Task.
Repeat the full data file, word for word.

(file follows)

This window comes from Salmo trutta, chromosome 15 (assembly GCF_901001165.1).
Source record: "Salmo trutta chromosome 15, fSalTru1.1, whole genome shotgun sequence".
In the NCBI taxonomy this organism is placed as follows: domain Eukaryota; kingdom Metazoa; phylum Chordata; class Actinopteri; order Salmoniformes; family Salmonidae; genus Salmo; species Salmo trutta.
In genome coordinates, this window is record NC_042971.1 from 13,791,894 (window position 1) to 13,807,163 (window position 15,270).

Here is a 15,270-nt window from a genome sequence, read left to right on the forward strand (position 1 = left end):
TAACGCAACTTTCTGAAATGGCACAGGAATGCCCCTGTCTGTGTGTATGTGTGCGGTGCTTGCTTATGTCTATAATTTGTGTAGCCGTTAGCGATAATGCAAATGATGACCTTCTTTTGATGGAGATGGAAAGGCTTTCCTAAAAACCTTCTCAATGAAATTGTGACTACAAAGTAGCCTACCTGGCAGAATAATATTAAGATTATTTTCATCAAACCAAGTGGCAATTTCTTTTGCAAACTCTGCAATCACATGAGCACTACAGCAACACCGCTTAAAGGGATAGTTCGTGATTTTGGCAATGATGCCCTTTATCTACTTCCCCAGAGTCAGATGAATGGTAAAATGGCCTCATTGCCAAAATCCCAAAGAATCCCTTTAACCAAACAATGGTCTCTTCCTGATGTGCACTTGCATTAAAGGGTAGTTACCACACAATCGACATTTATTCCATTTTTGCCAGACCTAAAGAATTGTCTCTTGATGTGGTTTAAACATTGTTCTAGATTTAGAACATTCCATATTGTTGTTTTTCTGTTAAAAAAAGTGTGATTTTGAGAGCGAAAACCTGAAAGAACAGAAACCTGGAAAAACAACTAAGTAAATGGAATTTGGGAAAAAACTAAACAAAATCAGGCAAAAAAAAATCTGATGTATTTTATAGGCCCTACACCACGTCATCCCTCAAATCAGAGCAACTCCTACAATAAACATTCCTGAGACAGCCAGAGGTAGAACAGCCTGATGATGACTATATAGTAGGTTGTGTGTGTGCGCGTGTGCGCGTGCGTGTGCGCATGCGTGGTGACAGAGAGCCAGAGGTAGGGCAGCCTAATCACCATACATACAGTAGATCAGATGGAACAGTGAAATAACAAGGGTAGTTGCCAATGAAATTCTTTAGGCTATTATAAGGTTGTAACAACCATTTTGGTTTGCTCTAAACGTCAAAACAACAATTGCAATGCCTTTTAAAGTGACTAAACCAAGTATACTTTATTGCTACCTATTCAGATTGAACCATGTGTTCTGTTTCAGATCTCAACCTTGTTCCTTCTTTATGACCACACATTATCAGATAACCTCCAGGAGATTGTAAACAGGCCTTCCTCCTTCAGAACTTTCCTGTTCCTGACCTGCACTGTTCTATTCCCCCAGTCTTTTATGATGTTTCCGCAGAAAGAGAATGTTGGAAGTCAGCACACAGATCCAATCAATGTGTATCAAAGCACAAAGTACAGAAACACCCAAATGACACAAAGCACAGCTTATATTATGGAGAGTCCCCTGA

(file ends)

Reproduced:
This window comes from Salmo trutta, chromosome 15 (assembly GCF_901001165.1).
Source record: "Salmo trutta chromosome 15, fSalTru1.1, whole genome shotgun sequence".
In the NCBI taxonomy this organism is placed as follows: domain Eukaryota; kingdom Metazoa; phylum Chordata; class Actinopteri; order Salmoniformes; family Salmonidae; genus Salmo; species Salmo trutta.
In genome coordinates, this window is record NC_042971.1 from 13,791,894 (window position 1) to 13,807,163 (window position 15,270).

Here is a 15,270-nt window from a genome sequence, read left to right on the forward strand (position 1 = left end):
TAACGCAACTTTCTGAAATGGCACAGGAATGCCCCTGTCTGTGTGTATGTGTGCGGTGCTTGCTTATGTCTATAATTTGTGTAGCCGTTAGCGATAATGCAAATGATGACCTTCTTTTGATGGAGATGGAAAGGCTTTCCTAAAAACCTTCTCAATGAAATTGTGACTACAAAGTAGCCTACCTGGCAGAATAATATTAAGATTATTTTCATCAAACCAAGTGGCAATTTCTTTTGCAAACTCTGCAATCACATGAGCACTACAGCAACACCGCTTAAAGGGATAGTTCGTGATTTTGGCAATGATGCCCTTTATCTACTTCCCCAGAGTCAGATGAATGGTAAAATGGCCTCATTGCCAAAATCCCAAAGAATCCCTTTAACCAAACAATGGTCTCTTCCTGATGTGCACTTGCATTAAAGGGTAGTTACCACACAATCGACATTTATTCCATTTTTGCCAGACCTAAAGAATTGTCTCTTGATGTGGTTTAAACATTGTTCTAGATTTAGAACATTCCATATTGTTGTTTTTCTGTTAAAAAAAGTGTGATTTTGAGAGCGAAAACCTGAAAGAACAGAAACCTGGAAAAACAACTAAGTAAATGGAATTTGGGAAAAAACTAAACAAAATCAGGCAAAAAAAAATCTGATGTATTTTATAGGCCCTACACCACGTCATCCCTCAAATCAGAGCAACTCCTACAATAAACATTCCTGAGACAGCCAGAGGTAGAACAGCCTGATGATGACTATATAGTAGGTTGTGTGTGTGCGCGTGTGCGCGTGCGTGTGCGCATGCGTGGTGACAGAGAGCCAGAGGTAGGGCAGCCTAATCACCATACATACAGTAGATCAGATGGAACAGTGAAATAACAAGGGTAGTTGCCAATGAAATTCTTTAGGCTATTATAAGGTTGTAACAACCATTTTGGTTTGCTCTAAACGTCAAAACAACAATTGCAATGCCTTTTAAAGTGACTAAACCAAGTATACTTTATTGCTACCTATTCAGATTGAACCATGTGTTCTGTTTCAGATCTCAACCTTGTTCCTTCTTTATGACCACACATTATCAGATAACCTCCAGGAGATTGTAAACAGGCCTTCCTCCTTCAGAACTTTCCTGTTCCTGACCTGCACTGTTCTATTCCCCCAGTCTTTTATGATGTTTCCGCAGAAAGAGAATGTTGGAAGTCAGCACACAGATCCAATCAATGTGTATCAAAGCACAAAGTACAGAAACACCCAAATGACACAAAGCACAGCTTATATTATGGAGAGTCCCCTGA